It was tough getting around Athens on Tuesday, thanks to a general strike of Greece’s two major trade unions. The Athens metro opened long enough for demonstrators to reach Parliament and then suffered severe delays. Meanwhile, tens of thousands of Greeks clogged the streets. Police said officers were forced to use tear-gas to keep the unruly crowd under control.
The protestors are angry at the “troika,” their name for the European Commission, European Central Bank and International Money Fund. The troika have called for Greece to adopt new austerity measures in exchange for a $172 billion rescue package. Those measures include reducing the minimum wage by 22%, pension cuts, and slashing 15,000 public-sector jobs.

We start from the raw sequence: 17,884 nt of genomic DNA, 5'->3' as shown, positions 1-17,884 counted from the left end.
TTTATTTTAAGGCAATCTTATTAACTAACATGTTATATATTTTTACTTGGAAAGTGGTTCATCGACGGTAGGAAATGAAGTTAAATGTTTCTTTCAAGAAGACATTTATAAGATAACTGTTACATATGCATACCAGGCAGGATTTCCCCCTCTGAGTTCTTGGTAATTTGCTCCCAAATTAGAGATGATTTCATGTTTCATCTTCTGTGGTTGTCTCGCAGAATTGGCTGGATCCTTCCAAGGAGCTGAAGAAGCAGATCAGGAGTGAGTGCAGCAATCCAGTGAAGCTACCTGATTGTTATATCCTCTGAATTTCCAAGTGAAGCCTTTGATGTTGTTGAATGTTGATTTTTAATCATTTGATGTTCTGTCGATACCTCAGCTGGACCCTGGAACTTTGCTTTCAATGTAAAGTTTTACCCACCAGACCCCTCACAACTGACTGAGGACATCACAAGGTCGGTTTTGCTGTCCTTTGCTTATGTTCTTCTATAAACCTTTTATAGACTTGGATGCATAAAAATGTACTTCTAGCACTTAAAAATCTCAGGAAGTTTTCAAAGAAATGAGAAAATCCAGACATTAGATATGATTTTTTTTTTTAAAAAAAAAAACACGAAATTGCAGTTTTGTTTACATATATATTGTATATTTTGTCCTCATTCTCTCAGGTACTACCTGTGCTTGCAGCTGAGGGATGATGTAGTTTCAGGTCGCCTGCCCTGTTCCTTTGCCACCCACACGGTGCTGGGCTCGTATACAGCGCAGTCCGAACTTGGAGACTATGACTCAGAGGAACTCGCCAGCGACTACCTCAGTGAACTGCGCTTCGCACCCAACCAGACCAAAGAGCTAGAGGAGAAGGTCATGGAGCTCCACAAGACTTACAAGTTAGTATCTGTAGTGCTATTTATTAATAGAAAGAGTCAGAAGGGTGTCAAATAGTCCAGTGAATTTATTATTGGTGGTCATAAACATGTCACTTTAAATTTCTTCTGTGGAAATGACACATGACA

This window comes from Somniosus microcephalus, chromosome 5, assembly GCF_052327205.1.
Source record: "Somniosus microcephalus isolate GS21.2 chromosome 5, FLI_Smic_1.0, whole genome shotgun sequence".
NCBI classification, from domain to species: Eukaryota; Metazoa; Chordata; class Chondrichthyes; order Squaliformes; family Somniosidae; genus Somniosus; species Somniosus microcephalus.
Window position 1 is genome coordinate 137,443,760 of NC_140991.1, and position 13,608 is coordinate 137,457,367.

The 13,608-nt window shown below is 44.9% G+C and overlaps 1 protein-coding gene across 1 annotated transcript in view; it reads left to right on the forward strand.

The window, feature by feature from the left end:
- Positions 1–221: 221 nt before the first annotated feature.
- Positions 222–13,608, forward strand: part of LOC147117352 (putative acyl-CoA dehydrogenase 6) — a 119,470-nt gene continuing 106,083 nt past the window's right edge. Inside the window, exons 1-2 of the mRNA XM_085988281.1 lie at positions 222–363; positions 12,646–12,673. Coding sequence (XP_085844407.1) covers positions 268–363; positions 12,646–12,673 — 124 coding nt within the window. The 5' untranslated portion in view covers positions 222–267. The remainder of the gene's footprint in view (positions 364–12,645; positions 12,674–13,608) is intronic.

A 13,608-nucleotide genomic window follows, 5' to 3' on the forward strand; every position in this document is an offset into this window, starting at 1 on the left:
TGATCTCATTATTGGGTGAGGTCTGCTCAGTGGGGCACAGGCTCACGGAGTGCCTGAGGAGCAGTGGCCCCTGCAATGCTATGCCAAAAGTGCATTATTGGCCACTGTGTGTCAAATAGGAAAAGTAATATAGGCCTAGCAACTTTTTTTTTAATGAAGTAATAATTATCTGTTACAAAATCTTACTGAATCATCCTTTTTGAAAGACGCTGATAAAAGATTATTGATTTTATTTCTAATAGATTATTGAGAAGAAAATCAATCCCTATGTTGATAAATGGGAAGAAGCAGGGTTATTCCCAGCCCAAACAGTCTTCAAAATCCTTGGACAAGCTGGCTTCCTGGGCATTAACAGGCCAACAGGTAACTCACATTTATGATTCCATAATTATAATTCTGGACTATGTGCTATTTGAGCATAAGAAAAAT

Greeks broadly accept that their economy is not competitive enough, and the government too big. But many Greeks feel the troika is attempting to reduce the national deficit without producing any growth. Greece is in year five of a brutal recession, half as long as it took Odysseus to make it back to Ithaka from Troy. Last year, Greece’s economy shrank six percent, and unemployment hit 19 percent.
The leader of Greece’s fractious unity government and the heads of the three major political parties are meeting today to discuss whether they can agree to the troika’s proposals. The politicians are caught between the Scylla of default (if they reject austerity measures) and the Charybdis of a still-worsening economy, which could hurt their chances in the next elections. Those may take place as soon as April.
Check out the photos to see more of what’s going on in Greece:
And finally, from this gallery on EgoTV, Sausage the Riot dog: